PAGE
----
Textos en discusión:
Cabo Aseguinolaza, Fernando. “What, Us Global? World Literature and World Regionalism.” Journal of World Literature 2 (2017): 27-46.

Cabo Aseguinolaza, Fernando. “Memoria, (pos)lugar y biopoder en un thriller literario: A memoria da choiva, de Pedro Feijoo”. En: Memoria encarnada, género y silencios en España y América Latina. Siglo XXI. Helena González Fernández, Aránzazu Calderón Puerta, Dominika Jarzombkowska, Katarzyna Moszczynska-Dürst (eds.). Sevilla: Padilla Libros/ Instituto de Estudios Ibéricos e Iberoamericanos de la Universidad de Varsovia, 2019, 145-172.

Cheah, Pheng; David Damrosh. “What Is a World (Literature)?”. Journal of World Literature 4:3 (2019): 305-329. / “¿Qué es un mundo? ¿Qué es una literatura mundial? Una discusión.” Trad. César Domínguez. 1616: Anuario de Literatura Comparada 9 (2019): 287-315.

Workshop: “The Network Society Today: (Revisiting) the Information Age Trilogy”

10-11 June 2020 Postponed due to COVID-19.

Keynote address by Diana Roig Sanz.

Manuel Castells’ The Information Age Trilogy has been one of the most influential works to understand the societal change in the awake of the digital revolution of the last decades.

Yet, more than two decades after the launch of his theory, the network society and the information age have been developing at a faster pace that anyone suspected in terms of: socio-technological and economic transformation (e.g. platform capitalism, sharing economy, robotization, algorithmic driven society, artificial intelligence and IoT, etc.), power geometries, new identities and socio-political contestation (e.g. populism, indignados, gilet jaunes, alt-right, technopolitics, buen vivir, #meetoo, LGBTIQ, black-lives-matters, youth for climate change, etc.) and new geopolitics and geographies of inequality and power (the rise of China as global power, multipolarity, the emergence of the Global South, the uneven impact of environmental crises, etc.).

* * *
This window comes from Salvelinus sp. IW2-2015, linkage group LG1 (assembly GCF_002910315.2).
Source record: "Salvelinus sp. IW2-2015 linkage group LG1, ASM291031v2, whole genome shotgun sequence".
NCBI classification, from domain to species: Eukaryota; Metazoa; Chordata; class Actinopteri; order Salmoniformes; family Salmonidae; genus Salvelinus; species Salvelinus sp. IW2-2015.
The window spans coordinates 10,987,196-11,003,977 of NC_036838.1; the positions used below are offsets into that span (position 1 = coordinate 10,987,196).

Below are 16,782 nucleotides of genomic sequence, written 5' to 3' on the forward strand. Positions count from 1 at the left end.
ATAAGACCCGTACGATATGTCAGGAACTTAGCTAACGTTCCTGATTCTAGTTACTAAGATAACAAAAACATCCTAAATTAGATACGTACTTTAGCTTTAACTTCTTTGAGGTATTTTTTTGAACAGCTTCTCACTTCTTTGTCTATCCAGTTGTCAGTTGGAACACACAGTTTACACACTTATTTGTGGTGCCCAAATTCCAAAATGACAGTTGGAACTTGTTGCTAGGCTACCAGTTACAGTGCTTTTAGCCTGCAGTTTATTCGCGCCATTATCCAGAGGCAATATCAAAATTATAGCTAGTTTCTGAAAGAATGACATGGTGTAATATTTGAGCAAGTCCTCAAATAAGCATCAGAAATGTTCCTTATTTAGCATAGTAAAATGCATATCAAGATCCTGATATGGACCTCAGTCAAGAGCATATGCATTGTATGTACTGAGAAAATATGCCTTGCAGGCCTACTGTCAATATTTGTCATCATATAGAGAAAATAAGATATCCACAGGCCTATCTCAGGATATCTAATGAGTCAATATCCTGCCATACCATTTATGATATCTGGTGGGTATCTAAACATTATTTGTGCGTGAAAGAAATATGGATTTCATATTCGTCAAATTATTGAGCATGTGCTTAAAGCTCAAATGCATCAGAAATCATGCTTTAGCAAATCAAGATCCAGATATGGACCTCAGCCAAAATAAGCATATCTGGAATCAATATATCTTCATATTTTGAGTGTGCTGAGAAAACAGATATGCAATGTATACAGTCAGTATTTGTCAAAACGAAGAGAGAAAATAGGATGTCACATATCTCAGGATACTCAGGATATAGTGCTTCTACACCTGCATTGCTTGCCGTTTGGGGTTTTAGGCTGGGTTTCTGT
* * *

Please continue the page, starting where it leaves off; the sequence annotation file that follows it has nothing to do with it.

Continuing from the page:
In this regard, as 2021 will mark the 25th anniversary of the publication of the first volume of Manuel Castells’, it is time to revisit the trilogy and explore the relevance of Castells’ pioneering work in the light of the current state of the network society and of the ways to research about it. Thus, our aim is to gather together scholars from a wide range of disciplines – Including Castells himself – to engage with the Trilogy and debate on its contributions, legacies but as well shortcomings and new developments not envisioned at the time of its launch to try to develop a critical perspective on future trajectories of the network society and the information age.